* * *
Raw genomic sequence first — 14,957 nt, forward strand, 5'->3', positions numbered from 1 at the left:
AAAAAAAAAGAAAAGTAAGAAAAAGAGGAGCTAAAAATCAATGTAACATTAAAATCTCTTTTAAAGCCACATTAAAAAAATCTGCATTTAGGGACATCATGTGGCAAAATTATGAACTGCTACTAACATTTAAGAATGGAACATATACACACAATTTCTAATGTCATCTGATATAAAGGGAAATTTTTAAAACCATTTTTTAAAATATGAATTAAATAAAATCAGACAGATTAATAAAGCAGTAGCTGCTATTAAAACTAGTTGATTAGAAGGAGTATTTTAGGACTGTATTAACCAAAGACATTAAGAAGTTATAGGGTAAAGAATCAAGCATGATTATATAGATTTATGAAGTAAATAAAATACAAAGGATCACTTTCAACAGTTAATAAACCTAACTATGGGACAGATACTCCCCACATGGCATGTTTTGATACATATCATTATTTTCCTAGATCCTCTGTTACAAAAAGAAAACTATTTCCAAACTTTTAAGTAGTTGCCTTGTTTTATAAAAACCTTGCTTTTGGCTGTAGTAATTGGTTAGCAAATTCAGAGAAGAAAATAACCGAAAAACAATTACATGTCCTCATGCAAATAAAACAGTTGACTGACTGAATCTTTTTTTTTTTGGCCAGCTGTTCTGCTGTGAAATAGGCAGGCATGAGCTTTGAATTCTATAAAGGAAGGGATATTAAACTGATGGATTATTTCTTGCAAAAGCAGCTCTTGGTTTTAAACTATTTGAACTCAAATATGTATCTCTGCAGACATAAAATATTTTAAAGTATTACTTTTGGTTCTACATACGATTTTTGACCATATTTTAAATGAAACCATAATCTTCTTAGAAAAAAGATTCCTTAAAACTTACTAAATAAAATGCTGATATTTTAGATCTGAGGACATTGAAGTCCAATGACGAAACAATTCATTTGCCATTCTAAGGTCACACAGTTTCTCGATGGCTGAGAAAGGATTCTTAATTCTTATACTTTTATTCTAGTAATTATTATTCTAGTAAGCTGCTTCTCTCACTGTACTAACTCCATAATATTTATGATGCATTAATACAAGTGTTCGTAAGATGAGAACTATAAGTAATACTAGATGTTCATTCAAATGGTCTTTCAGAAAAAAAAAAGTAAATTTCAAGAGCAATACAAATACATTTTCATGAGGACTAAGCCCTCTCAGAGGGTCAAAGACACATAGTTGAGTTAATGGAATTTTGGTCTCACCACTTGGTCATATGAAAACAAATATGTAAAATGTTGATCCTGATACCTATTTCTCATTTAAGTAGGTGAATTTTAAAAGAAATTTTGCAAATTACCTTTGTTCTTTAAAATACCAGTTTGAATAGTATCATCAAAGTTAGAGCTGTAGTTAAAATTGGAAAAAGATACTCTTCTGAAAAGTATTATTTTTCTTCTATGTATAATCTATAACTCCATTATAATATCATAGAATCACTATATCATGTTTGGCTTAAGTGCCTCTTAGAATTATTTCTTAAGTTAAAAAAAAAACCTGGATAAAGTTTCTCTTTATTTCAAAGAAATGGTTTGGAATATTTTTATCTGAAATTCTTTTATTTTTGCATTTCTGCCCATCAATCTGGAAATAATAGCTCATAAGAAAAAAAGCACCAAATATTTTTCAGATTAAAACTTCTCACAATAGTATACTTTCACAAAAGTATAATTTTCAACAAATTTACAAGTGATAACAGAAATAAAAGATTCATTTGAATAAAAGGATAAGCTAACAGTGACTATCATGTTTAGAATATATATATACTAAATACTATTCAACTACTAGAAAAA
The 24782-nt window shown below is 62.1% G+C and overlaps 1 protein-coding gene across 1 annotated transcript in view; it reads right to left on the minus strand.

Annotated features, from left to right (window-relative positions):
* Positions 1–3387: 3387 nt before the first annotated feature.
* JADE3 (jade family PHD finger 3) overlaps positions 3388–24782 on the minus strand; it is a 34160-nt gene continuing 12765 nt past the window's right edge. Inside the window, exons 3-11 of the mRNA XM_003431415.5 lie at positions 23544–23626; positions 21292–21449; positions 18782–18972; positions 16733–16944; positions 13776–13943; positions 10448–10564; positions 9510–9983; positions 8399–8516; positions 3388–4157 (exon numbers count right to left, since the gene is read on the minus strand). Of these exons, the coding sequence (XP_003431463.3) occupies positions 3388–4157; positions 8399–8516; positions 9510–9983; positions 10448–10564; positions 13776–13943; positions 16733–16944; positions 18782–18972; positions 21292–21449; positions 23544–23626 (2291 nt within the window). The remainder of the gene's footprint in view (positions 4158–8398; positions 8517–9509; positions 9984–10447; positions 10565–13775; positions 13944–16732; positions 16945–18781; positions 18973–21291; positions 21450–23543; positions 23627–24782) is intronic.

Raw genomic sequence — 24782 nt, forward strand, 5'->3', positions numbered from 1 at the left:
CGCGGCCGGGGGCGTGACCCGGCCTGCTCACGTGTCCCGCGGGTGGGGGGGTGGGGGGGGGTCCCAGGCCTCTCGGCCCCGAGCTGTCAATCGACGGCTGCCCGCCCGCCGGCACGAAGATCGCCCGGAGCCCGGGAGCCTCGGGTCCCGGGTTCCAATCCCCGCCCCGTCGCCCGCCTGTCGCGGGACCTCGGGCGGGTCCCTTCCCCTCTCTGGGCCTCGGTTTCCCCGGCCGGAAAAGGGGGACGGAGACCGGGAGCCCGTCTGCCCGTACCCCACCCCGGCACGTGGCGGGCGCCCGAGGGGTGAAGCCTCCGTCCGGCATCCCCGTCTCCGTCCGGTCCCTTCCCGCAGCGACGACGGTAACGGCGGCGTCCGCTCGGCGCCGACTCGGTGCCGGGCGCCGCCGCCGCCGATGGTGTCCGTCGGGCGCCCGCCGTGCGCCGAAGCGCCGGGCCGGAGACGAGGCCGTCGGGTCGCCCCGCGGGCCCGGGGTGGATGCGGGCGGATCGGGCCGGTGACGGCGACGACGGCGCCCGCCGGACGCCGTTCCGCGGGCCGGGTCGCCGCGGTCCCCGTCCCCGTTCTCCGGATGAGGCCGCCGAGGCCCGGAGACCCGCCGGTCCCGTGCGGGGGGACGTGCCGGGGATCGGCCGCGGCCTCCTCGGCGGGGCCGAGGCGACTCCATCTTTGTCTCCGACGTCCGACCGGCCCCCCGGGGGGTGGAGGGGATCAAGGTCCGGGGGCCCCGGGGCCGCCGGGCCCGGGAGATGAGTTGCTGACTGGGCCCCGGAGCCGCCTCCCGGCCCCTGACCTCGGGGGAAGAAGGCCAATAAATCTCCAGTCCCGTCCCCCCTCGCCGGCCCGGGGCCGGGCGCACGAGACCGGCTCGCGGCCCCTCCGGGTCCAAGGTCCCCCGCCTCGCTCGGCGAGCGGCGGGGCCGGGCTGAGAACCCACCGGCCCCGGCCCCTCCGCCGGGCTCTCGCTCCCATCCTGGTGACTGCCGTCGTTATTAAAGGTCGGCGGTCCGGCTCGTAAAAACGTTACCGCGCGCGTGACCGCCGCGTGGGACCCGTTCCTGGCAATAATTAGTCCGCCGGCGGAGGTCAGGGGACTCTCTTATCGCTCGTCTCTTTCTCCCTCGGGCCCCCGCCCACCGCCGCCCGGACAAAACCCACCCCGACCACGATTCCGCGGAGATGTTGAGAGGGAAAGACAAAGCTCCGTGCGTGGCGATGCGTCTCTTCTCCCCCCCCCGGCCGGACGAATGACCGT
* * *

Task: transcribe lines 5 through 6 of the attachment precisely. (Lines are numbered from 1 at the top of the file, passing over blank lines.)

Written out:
* Positions 1–3387: 3387 nt before the first annotated feature.
* JADE3 (jade family PHD finger 3) overlaps positions 3388–24782 on the minus strand; it is a 34160-nt gene continuing 12765 nt past the window's right edge. Inside the window, exons 3-11 of the mRNA XM_003431415.5 lie at positions 23544–23626; positions 21292–21449; positions 18782–18972; positions 16733–16944; positions 13776–13943; positions 10448–10564; positions 9510–9983; positions 8399–8516; positions 3388–4157 (exon numbers count right to left, since the gene is read on the minus strand). Of these exons, the coding sequence (XP_003431463.3) occupies positions 3388–4157; positions 8399–8516; positions 9510–9983; positions 10448–10564; positions 13776–13943; positions 16733–16944; positions 18782–18972; positions 21292–21449; positions 23544–23626 (2291 nt within the window). The remainder of the gene's footprint in view (positions 4158–8398; positions 8517–9509; positions 9984–10447; positions 10565–13775; positions 13944–16732; positions 16945–18781; positions 18973–21291; positions 21450–23543; positions 23627–24782) is intronic.